On Tuesday, Sullivan called on the university community to help address the challenges to higher education and pledged to work with the board, administration and faculty to come up with strategic plans “to ensure the university’s future.” She also asked donors to “please stay with us” and continue to invest in U.Va. and create a legacy for the future.
Kelly Geary Davis, a 1997 graduate and entrepreneur who lives in Austin, Texas, said that it was evident Sullivan had been addressing the challenges the university faces even before her ouster.
Sullivan, 62, is an eminent scholar of labor-force demography who came to Charlottesville highly regarded. Previously, she served as provost and executive vice president for academic affairs at the University of Michigan, another top public university.
Davis said she attended her 15th reunion in Charlottesville the first weekend in June when Sullivan spoke. Sullivan discussed with alumni “all the things that were brought up” by Dragas in her statement, including U.Va.’s health care facilities, financial pressures and the need for fundraising, and AccessUVA, the need-based financial-aid program.
“She spent a lot of time discussing online education, issues and programs, and looking at what other universities were doing,” Davis said.
Faculty Senate Chairman and U.Va. law professor George Cohen called Sullivan’s reinstatement “a tremendous day for the University of Virginia” and pledged to work with Sullivan in making sure U.Va. moves forward in the challenging environment presented today.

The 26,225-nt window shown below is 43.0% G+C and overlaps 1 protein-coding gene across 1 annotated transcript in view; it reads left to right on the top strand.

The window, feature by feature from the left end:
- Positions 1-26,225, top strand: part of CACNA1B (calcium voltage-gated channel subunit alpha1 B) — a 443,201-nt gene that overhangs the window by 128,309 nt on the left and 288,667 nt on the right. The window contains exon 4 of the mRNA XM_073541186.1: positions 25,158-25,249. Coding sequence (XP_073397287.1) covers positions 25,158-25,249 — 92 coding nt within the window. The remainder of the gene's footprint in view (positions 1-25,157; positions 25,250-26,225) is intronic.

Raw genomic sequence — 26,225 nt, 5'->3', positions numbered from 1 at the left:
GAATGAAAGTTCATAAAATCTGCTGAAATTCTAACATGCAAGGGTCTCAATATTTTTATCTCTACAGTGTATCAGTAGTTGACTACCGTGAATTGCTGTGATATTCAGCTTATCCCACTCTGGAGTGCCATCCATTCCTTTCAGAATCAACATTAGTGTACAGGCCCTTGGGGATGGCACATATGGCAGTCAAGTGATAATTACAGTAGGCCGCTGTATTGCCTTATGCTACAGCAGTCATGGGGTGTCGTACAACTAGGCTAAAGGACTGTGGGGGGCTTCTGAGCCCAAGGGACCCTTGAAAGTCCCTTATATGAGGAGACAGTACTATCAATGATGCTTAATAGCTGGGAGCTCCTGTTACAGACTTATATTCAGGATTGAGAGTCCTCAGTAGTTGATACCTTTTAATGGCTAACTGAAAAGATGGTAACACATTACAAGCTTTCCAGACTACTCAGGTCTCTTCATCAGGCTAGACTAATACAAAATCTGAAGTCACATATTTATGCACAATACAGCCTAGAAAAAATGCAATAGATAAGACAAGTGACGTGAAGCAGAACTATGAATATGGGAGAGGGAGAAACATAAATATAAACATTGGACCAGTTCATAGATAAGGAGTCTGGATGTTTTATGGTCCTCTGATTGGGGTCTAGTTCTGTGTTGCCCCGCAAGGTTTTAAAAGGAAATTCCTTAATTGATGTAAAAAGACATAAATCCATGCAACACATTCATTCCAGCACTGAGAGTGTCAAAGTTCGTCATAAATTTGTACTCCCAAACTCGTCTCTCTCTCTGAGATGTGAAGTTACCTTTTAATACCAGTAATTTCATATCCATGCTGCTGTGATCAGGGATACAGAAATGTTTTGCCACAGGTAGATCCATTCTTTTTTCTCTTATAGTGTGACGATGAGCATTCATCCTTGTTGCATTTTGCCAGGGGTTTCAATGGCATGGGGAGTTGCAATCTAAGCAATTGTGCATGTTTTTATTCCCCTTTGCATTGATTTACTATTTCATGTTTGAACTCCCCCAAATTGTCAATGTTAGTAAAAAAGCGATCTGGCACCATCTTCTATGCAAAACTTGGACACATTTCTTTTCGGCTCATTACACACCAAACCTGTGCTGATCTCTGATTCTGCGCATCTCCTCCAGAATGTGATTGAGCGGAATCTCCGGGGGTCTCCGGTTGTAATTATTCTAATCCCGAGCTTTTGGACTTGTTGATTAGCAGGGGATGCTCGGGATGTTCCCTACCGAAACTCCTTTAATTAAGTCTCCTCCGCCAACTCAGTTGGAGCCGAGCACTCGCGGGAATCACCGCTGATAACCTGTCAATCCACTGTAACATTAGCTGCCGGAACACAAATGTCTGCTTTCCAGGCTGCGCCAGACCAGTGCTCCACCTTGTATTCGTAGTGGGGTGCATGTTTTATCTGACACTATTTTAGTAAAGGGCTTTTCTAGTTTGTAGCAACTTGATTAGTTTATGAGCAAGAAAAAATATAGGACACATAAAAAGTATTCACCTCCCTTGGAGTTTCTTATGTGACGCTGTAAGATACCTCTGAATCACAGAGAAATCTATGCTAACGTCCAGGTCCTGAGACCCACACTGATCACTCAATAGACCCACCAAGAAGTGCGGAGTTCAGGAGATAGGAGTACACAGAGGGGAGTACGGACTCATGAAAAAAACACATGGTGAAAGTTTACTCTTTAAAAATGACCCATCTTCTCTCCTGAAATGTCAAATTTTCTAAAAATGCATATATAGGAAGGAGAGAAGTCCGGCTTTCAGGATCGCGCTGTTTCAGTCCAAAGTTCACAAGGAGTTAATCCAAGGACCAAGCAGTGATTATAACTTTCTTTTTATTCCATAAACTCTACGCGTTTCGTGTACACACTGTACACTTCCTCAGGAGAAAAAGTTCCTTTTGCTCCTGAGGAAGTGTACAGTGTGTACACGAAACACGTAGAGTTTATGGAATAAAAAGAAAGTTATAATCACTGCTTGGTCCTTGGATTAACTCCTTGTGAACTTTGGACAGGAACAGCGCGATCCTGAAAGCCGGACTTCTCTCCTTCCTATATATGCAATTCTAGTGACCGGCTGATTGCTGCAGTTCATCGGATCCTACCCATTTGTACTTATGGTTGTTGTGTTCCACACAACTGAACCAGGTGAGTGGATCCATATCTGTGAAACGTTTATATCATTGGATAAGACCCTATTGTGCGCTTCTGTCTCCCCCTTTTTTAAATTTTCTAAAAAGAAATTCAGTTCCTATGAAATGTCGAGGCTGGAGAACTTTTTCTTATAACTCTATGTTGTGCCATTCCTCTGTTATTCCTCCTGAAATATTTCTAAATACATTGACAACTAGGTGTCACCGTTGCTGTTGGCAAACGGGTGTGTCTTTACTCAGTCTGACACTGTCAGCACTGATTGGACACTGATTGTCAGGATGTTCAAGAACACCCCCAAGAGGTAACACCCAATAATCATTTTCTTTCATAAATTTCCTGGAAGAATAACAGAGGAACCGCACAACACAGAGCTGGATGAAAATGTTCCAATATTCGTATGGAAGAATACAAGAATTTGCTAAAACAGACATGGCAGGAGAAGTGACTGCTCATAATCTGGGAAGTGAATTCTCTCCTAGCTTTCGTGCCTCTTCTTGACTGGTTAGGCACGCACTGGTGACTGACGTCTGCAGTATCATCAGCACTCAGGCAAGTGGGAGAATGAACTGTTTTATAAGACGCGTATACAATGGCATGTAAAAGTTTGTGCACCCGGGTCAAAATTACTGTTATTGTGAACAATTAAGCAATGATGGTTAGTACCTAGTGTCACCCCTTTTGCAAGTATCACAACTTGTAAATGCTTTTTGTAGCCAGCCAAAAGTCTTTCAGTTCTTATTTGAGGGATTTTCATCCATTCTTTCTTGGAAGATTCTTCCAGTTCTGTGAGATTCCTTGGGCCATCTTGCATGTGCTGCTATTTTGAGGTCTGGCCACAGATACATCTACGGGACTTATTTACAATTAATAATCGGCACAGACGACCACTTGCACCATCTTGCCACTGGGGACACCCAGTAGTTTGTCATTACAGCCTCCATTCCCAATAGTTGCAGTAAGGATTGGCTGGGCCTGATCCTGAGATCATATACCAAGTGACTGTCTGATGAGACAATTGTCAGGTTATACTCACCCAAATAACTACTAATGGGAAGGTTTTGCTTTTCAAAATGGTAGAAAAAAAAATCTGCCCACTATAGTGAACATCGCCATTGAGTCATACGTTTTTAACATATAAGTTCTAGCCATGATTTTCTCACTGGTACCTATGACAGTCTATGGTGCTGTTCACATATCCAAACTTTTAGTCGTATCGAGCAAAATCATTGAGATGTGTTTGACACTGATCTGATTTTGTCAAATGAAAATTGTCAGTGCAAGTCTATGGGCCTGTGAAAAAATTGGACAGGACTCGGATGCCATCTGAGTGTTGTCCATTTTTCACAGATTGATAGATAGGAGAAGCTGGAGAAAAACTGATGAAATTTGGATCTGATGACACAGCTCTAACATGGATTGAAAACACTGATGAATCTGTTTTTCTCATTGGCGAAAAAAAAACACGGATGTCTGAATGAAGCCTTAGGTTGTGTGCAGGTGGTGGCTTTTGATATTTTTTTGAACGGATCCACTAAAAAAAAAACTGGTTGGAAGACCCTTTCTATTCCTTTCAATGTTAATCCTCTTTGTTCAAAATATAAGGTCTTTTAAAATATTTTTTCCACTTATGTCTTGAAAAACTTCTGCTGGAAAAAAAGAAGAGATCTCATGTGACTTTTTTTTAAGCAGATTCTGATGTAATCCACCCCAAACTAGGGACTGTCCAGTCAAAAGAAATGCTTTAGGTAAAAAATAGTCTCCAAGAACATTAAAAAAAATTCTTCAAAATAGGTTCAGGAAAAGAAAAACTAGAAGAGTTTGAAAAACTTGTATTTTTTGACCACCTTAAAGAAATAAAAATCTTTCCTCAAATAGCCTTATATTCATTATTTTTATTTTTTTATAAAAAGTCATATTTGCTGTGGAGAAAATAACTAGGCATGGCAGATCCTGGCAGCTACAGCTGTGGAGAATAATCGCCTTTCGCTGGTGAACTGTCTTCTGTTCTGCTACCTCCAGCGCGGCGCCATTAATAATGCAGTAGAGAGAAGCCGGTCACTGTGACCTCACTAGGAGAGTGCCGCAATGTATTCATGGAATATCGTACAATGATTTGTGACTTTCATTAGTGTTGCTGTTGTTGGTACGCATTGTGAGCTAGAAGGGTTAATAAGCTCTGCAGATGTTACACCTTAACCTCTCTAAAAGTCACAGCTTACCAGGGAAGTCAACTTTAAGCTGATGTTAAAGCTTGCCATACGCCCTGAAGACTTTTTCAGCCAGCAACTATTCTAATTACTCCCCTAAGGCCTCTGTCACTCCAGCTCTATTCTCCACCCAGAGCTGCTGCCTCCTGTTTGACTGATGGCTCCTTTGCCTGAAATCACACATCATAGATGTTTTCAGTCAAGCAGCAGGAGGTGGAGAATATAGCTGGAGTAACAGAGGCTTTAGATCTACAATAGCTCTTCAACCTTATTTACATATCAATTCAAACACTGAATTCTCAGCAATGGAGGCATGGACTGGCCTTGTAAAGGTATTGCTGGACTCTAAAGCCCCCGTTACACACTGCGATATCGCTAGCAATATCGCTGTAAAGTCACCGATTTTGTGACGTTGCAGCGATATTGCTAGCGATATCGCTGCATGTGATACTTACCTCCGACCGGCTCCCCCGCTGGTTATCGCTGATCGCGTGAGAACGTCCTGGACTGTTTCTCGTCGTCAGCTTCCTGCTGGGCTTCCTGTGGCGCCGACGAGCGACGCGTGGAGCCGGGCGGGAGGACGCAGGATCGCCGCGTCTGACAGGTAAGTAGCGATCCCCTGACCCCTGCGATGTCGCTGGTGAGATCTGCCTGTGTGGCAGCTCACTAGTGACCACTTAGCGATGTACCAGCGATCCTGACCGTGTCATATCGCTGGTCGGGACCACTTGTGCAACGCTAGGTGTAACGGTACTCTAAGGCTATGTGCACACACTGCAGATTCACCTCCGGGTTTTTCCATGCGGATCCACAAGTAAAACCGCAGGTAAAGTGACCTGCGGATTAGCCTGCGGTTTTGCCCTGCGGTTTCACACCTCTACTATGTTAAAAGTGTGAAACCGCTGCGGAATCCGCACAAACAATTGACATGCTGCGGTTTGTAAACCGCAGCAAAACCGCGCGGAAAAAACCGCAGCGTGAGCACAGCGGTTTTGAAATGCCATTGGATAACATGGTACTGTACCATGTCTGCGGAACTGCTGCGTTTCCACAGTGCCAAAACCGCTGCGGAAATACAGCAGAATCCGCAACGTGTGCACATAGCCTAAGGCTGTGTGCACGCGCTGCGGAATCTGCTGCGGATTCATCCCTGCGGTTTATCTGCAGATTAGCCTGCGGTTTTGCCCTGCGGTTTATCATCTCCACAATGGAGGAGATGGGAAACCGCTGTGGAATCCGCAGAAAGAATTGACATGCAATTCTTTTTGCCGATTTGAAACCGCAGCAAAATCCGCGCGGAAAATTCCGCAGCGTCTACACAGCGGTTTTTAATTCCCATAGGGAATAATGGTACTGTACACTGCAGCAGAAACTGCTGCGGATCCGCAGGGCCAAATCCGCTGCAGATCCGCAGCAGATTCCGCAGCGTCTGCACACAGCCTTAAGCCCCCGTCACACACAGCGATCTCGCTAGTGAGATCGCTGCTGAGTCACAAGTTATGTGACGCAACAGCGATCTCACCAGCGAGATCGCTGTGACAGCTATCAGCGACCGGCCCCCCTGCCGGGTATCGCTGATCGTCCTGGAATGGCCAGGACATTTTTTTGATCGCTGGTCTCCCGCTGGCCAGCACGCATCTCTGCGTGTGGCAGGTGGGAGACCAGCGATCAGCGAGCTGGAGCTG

After her ouster, Sullivan defended her performance at a board meeting June 18, outlining some of her initiatives since taking office, including hiring a new provost and chief operating officer and adopting a new budget model that decentralizes financial planning. She also acknowledged being an “incrementalist,” favoring measured planning and collaboration with faculty and other constituents over what she called the board’s “corporate, top-down leadership.” She said the latter wasn’t in the university’s best interests.
Dragas opened Tuesday’s meeting by declaring the university would emerge stronger from the controversy. She again apologized for the way the matter was initially handled.
“I believe real progress is more possible than ever now,” Dragas told the group shortly before the roll call vote was taken. “It is unfortunate that we had to have a near-death experience to get here.”
Gov. Bob McDonnell, who appointed half of the board members, had warned Friday that he would seek the resignations of all the members if the board failed to resolve the controversy Tuesday.
Dragas and one other board member are up for reappointment, and two others have terms that are expiring shortly. The governor must announce his decisions on all four slots by July 1.
After the vote, McDonnell, whose twin sons will be U.Va. sophomores in the fall, said he looked forward to the president and the board working together in a spirit of cooperation.
“The past few weeks have not been easy for the University, and all those who love it. There has been too little transparency; too much vitriol. Too little discussion; too much blame,” McDonnell said. “Now, with today’s Board action, the time has come for Mr. Jefferson’s University to move forward. The statements made today by Board members and President Sullivan were poignant and gracious and set the right tone for collaboration ahead.”